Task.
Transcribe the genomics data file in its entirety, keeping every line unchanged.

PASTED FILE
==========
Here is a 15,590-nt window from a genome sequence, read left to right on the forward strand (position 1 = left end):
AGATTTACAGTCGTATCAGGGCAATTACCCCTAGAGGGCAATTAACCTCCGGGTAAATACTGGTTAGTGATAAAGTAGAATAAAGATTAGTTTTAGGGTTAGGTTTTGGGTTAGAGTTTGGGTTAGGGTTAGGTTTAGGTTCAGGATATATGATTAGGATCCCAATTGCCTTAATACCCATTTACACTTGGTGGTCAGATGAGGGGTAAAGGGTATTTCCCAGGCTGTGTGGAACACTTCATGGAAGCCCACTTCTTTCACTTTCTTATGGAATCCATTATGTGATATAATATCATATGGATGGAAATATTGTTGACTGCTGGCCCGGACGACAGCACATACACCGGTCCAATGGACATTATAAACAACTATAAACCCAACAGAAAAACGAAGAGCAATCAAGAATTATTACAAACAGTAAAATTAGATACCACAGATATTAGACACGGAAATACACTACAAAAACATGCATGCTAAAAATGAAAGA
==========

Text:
Here is a 15,590-nt window from a genome sequence, read left to right on the forward strand (position 1 = left end):
AGATTTACAGTCGTATCAGGGCAATTACCCCTAGAGGGCAATTAACCTCCGGGTAAATACTGGTTAGTGATAAAGTAGAATAAAGATTAGTTTTAGGGTTAGGTTTTGGGTTAGAGTTTGGGTTAGGGTTAGGTTTAGGTTCAGGATATATGATTAGGATCCCAATTGCCTTAATACCCATTTACACTTGGTGGTCAGATGAGGGGTAAAGGGTATTTCCCAGGCTGTGTGGAACACTTCATGGAAGCCCACTTCTTTCACTTTCTTATGGAATCCATTATGTGATATAATATCATATGGATGGAAATATTGTTGACTGCTGGCCCGGACGACAGCACATACACCGGTCCAATGGACATTATAAACAACTATAAACCCAACAGAAAAACGAAGAGCAATCAAGAATTATTACAAACAGTAAAATTAGATACCACAGATATTAGACACGGAAATACACTACAAAAACATGCATGCTAAAAATGAAAGA